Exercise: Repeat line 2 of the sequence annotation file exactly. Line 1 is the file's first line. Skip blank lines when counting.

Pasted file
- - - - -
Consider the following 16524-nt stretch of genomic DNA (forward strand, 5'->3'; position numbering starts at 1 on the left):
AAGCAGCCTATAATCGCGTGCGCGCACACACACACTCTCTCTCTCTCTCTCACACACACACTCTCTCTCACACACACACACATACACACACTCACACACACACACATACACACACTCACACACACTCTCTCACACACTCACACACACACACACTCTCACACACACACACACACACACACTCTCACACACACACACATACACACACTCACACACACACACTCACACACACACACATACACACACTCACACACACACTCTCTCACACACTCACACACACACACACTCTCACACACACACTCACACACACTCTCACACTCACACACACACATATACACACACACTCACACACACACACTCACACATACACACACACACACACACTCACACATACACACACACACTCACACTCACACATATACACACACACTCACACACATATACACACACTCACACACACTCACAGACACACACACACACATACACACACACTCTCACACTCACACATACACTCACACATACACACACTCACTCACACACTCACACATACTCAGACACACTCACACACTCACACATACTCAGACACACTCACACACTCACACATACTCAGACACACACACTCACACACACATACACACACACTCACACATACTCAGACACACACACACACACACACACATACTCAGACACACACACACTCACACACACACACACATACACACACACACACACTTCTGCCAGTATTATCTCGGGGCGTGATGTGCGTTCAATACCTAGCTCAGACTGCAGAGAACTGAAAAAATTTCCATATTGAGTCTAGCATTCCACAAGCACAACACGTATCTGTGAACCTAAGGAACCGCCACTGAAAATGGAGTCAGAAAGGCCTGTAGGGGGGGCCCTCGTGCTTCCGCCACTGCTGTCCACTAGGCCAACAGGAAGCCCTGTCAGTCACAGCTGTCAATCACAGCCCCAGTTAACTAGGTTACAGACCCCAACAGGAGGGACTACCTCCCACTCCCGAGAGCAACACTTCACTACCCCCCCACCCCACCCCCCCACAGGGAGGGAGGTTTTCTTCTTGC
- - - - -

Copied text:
AAGCAGCCTATAATCGCGTGCGCGCACACACACACTCTCTCTCTCTCTCTCACACACACACTCTCTCTCACACACACACACATACACACACTCACACACACACACATACACACACTCACACACACTCTCTCACACACTCACACACACACACACTCTCACACACACACACACACACACACTCTCACACACACACACATACACACACTCACACACACACACTCACACACACACACATACACACACTCACACACACACTCTCTCACACACTCACACACACACACACTCTCACACACACACTCACACACACTCTCACACTCACACACACACATATACACACACACTCACACACACACACTCACACATACACACACACACACACACTCACACATACACACACACACTCACACTCACACATATACACACACACTCACACACATATACACACACTCACACACACTCACAGACACACACACACACATACACACACACTCTCACACTCACACATACACTCACACATACACACACTCACTCACACACTCACACATACTCAGACACACTCACACACTCACACATACTCAGACACACTCACACACTCACACATACTCAGACACACACACTCACACACACATACACACACACTCACACATACTCAGACACACACACACACACACACACATACTCAGACACACACACACTCACACACACACACACATACACACACACACACACTTCTGCCAGTATTATCTCGGGGCGTGATGTGCGTTCAATACCTAGCTCAGACTGCAGAGAACTGAAAAAATTTCCATATTGAGTCTAGCATTCCACAAGCACAACACGTATCTGTGAACCTAAGGAACCGCCACTGAAAATGGAGTCAGAAAGGCCTGTAGGGGGGGCCCTCGTGCTTCCGCCACTGCTGTCCACTAGGCCAACAGGAAGCCCTGTCAGTCACAGCTGTCAATCACAGCCCCAGTTAACTAGGTTACAGACCCCAACAGGAGGGACTACCTCCCACTCCCGAGAGCAACACTTCACTACCCCCCCACCCCACCCCCCCACAGGGAGGGAGGTTTTCTTCTTGC